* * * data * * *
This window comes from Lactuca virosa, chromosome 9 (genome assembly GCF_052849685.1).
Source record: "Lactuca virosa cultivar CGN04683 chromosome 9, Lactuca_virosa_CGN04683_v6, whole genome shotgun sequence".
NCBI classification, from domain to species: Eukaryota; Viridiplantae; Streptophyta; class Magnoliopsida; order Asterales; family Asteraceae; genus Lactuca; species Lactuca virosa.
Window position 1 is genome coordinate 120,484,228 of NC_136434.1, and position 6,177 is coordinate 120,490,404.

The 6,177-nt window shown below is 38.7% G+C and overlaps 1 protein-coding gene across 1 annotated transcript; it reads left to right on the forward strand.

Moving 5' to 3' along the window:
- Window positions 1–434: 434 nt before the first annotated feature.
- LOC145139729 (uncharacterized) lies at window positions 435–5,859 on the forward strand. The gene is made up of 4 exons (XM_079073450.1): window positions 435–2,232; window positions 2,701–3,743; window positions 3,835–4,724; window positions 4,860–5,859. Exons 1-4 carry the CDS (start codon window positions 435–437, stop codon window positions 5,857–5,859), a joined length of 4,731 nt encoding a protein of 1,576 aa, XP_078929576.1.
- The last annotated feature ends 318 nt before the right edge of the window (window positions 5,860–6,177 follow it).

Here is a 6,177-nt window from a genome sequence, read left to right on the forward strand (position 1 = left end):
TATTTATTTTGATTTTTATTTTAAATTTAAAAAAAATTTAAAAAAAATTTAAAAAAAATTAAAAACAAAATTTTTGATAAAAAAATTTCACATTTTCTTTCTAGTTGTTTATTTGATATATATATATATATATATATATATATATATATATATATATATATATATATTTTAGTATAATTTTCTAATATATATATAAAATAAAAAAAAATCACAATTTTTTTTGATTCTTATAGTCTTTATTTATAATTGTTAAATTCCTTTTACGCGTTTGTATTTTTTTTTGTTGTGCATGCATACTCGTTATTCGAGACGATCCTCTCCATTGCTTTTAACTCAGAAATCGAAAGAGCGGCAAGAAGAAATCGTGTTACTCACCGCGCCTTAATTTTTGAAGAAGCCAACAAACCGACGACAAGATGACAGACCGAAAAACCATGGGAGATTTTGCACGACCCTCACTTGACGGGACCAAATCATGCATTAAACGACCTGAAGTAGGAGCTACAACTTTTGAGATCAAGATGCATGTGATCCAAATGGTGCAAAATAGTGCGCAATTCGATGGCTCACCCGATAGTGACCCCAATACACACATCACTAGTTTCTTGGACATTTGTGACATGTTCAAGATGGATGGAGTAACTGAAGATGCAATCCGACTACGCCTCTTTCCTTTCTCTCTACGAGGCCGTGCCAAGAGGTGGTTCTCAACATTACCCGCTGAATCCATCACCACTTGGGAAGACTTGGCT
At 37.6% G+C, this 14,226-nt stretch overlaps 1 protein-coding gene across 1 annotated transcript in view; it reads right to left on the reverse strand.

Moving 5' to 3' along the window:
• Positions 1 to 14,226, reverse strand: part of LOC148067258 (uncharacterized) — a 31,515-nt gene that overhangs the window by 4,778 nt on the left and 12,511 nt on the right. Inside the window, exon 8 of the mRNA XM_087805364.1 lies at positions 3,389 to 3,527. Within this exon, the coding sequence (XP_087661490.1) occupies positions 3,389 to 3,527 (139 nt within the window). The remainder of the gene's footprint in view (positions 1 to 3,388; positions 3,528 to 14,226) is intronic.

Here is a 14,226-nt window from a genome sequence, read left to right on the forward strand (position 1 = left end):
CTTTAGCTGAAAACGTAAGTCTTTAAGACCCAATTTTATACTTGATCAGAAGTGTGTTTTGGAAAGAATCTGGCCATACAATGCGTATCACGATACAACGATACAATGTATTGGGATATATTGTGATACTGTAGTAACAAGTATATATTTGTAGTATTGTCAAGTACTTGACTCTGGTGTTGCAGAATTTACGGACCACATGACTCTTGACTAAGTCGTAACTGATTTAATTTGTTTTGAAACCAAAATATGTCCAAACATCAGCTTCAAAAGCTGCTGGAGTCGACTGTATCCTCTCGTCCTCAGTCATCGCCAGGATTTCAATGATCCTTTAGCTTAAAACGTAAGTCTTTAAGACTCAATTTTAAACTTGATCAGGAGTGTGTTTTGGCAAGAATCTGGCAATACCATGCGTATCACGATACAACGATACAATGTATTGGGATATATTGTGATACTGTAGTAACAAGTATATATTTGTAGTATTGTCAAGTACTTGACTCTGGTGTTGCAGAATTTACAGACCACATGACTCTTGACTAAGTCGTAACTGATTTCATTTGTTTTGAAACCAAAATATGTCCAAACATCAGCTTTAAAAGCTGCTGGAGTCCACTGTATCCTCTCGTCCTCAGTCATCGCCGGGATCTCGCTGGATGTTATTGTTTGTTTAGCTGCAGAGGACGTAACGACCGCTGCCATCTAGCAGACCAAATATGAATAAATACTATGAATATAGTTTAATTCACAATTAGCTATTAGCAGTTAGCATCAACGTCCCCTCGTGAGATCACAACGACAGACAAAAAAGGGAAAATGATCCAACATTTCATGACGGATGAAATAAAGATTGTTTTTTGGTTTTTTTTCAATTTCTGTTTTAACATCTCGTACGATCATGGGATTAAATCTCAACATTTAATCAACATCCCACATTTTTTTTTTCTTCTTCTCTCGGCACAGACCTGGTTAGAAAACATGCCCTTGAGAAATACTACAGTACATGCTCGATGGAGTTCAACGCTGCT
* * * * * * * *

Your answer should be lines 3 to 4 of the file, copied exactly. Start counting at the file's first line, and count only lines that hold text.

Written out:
NCBI classification, from domain to species: Eukaryota; Viridiplantae; Streptophyta; class Magnoliopsida; order Asterales; family Asteraceae; genus Lactuca; species Lactuca virosa.
Window position 1 is genome coordinate 120,484,228 of NC_136434.1, and position 6,177 is coordinate 120,490,404.